Creative mum totally transforms her son’s nursery – without spending a penny!

Be inspired to try your hand at painting a mural for free
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  • This artistic mum proves you don’t need to spend a fortune, or anything in fact, to create your own nursery mural masterpiece.

    Emma Richards, a florist from Worcester, painted her son’s nursery by herself after sourcing paints for free on Facebook. This savvy approach meant the transformation was totally free.

    Using free materials she has created an amazing woodland paradise for her son Arthur, nine months.

    More for free: Mum makes free fairy garden – using old butter container, dough & twigs!

    Emma certainly has artistic flare, but anyone can have a go. Here she shares her tips to inspire others to give paining a mural a try…

    Arthur’s amazing nursery mural

    Woodland painted mural on nursery wall

    Image credit: Emma Richards

    ‘When our son Arthur was born, we decided to paint his bedroom with a woodland fairyland theme,’ Emma explains to Latest Deals.

    ‘I had a look across the internet and Pinterest for ideas and made a rough drawing on paper of what I wanted where – and which animals I wanted to include.’

    ‘Once I was happy, I painted the room a pale cream, and the base of my mural white. I started with a rough outline of what was to go where on the wall, doing it in pencil and only roughly to let me play around with the size of the animals and tree and branch thicknesses.’

    Tip: Sketch designs onto the wall before painting

    Painted foxes

    Image credit: Emma Richards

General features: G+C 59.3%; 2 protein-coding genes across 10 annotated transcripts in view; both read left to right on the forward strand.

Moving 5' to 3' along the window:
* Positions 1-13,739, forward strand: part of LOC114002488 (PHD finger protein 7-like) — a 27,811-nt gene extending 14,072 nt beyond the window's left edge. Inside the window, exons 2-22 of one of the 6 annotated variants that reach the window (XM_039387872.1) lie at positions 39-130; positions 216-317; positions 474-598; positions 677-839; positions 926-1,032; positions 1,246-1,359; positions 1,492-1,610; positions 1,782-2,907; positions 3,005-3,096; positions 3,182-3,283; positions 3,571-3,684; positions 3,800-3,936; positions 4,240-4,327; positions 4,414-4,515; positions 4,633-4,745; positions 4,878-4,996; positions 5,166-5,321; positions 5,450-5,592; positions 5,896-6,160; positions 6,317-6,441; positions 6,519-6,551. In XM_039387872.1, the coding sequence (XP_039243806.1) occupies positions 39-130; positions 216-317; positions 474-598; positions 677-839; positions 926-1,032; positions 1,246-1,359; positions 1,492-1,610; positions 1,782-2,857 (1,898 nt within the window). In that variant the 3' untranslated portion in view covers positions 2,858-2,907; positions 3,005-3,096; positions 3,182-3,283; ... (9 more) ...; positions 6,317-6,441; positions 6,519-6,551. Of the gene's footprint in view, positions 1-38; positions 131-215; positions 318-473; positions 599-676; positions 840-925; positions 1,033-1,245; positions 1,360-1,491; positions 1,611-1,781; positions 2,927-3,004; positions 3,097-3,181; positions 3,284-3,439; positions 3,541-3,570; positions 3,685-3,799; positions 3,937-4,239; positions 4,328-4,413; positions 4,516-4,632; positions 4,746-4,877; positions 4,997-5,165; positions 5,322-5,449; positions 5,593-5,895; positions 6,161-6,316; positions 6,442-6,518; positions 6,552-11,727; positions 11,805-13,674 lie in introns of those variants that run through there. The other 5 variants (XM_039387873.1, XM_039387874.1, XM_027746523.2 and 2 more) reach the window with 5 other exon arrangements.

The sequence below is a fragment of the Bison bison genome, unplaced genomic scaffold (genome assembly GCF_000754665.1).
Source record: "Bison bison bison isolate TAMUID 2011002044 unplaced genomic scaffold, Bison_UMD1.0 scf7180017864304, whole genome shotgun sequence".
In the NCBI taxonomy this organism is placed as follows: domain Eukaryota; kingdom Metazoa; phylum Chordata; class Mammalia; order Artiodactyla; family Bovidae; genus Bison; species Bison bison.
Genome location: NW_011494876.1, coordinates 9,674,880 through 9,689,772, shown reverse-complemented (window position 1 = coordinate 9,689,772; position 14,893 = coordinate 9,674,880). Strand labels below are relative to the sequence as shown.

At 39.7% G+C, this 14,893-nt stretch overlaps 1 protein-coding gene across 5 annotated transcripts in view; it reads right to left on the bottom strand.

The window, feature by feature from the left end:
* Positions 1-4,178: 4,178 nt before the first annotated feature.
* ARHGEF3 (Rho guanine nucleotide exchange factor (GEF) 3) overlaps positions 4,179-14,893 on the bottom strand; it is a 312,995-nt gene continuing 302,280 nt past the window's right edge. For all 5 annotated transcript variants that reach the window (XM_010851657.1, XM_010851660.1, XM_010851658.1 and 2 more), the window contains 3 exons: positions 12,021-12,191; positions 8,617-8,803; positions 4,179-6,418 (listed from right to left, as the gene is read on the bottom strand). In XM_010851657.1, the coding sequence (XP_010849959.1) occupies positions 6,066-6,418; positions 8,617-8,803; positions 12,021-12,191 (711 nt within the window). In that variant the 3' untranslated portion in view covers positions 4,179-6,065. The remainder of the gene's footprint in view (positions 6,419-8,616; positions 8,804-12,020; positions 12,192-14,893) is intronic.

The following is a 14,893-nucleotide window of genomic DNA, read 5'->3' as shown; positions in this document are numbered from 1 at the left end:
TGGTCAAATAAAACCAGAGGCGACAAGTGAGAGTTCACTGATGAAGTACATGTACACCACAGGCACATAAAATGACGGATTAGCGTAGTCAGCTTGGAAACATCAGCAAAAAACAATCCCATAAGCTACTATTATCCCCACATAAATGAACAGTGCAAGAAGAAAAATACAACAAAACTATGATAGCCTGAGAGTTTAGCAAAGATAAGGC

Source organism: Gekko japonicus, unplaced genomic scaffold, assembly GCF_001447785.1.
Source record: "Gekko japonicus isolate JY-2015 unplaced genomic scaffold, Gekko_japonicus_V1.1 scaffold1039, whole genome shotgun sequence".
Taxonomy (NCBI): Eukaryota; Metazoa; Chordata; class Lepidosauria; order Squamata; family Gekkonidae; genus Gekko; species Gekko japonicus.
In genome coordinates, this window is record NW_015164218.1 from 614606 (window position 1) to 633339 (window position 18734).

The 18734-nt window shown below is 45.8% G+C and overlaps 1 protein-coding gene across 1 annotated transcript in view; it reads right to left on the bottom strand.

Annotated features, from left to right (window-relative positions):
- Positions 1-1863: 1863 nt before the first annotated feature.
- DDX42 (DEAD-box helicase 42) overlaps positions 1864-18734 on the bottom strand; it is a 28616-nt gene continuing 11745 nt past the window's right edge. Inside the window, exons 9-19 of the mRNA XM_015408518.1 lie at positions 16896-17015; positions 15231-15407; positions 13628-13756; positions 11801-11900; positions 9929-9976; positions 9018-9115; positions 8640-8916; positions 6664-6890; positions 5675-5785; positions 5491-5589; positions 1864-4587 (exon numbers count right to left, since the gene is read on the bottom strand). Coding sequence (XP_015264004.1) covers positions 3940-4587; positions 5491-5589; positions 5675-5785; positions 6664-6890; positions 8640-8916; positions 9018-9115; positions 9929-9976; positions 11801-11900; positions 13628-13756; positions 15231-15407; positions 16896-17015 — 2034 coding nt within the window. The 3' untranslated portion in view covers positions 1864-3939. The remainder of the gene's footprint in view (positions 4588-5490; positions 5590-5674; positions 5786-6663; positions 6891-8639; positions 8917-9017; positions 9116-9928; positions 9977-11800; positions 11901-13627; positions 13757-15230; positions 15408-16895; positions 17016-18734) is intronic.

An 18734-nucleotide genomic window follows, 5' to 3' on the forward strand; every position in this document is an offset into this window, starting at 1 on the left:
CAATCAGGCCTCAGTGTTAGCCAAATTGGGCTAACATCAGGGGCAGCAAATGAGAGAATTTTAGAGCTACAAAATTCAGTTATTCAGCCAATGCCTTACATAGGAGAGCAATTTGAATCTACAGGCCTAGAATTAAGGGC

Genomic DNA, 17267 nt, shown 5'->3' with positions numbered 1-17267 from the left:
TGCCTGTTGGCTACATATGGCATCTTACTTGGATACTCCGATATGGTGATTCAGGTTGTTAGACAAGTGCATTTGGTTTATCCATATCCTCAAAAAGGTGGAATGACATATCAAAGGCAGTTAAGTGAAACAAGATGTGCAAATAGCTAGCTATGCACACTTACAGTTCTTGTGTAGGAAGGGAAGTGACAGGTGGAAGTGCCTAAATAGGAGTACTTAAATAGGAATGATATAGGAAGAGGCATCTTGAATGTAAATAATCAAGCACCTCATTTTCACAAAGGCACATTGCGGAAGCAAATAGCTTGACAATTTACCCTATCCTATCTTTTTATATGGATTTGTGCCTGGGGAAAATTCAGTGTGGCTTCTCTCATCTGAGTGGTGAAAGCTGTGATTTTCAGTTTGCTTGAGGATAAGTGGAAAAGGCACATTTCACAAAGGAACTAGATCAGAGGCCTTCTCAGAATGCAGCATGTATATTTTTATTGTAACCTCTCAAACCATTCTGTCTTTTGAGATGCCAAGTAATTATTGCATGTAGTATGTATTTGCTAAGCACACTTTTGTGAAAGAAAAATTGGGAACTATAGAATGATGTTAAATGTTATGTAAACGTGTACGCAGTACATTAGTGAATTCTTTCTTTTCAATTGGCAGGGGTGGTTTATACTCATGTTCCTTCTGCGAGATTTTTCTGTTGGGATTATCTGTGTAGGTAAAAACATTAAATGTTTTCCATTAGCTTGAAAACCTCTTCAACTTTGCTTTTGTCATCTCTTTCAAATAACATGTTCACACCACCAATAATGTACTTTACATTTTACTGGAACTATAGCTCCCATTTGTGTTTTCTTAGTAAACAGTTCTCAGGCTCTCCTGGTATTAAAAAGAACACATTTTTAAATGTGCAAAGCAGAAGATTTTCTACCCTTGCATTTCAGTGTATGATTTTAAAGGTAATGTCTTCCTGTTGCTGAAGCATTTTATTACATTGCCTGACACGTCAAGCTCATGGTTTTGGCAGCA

The key is to build up your scene one section at a time. ‘I started in one corner, worked my way along and up’ Emma explains. ‘Concentrating on the focal animals first.’

    ‘I found mixing paint and building up the animals gave them a softer look, as painting them solid would have given them a cartoon feel to them.’ As you can see from her early stage painted foxes above.

    Image credit: Emma Richards

    Once the main features were done Emma filled in the gaps with plants, grass and toadstools. She then added detail in layers and colours using different flicks and strokes and different shades.’

    Her top tip for those looking to paint their own mural is, ‘To fill a large areas I’d recommend using a sponge, as it fills softer than using a paintbrush. Build up the background the same as the animals, layer up the colours, then add the details last.’

    Tip: Add details at last stages of painting

    painted tree mural on nursery wall

    Image credit: Emma Richards

    ‘The more I painted the more I got carried away with detail! There are lots of bits to keep my little man occupied! As I got up the top to finish I really wanted to incorporate a rainbow.’

    Speaking of painting the rainbow Emma says, ‘After three attempts before I was happy I painted rough lines of the different colours. Clean my brush, then use a bit of water on my brush to blend the colours together.’

    Image credit: Emma Richards

    ‘Once I was happy that everything was complete I added all the final detail. We have ants, caterpillars and toadstools to fill gaps and ladybirds and bees flying around to bring the whole picture together.

    She adds, ‘I also superglued some artificial leaves up the tree’ adding a 3D element.

    Painted name sign in nursery

    Image credit: Emma Richards

    A painted sign makes the woodland mural personal to Arthur.

    The nursery mural took Emma three to four days, to allow each layer of paint to dry and build upon the layers.

    Emma offers another top tip, ‘If you are doing something similar don’t worry if you make a mistake. Let it dry then correct it!’.

    Image credit: Emma Richards

    Feeling pleased with her work Emma says, ‘I really enjoyed creating this space from my son at almost no cost.’

    ‘I didn’t buy any paint as I had collected it for free from a waste exchange Facebook group. The only thing I bought was the light shade and it cost £2.50 from Wilko!’.

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    Adding, ‘It’s unusual, different and keeps him entertained looking at all the detail.’

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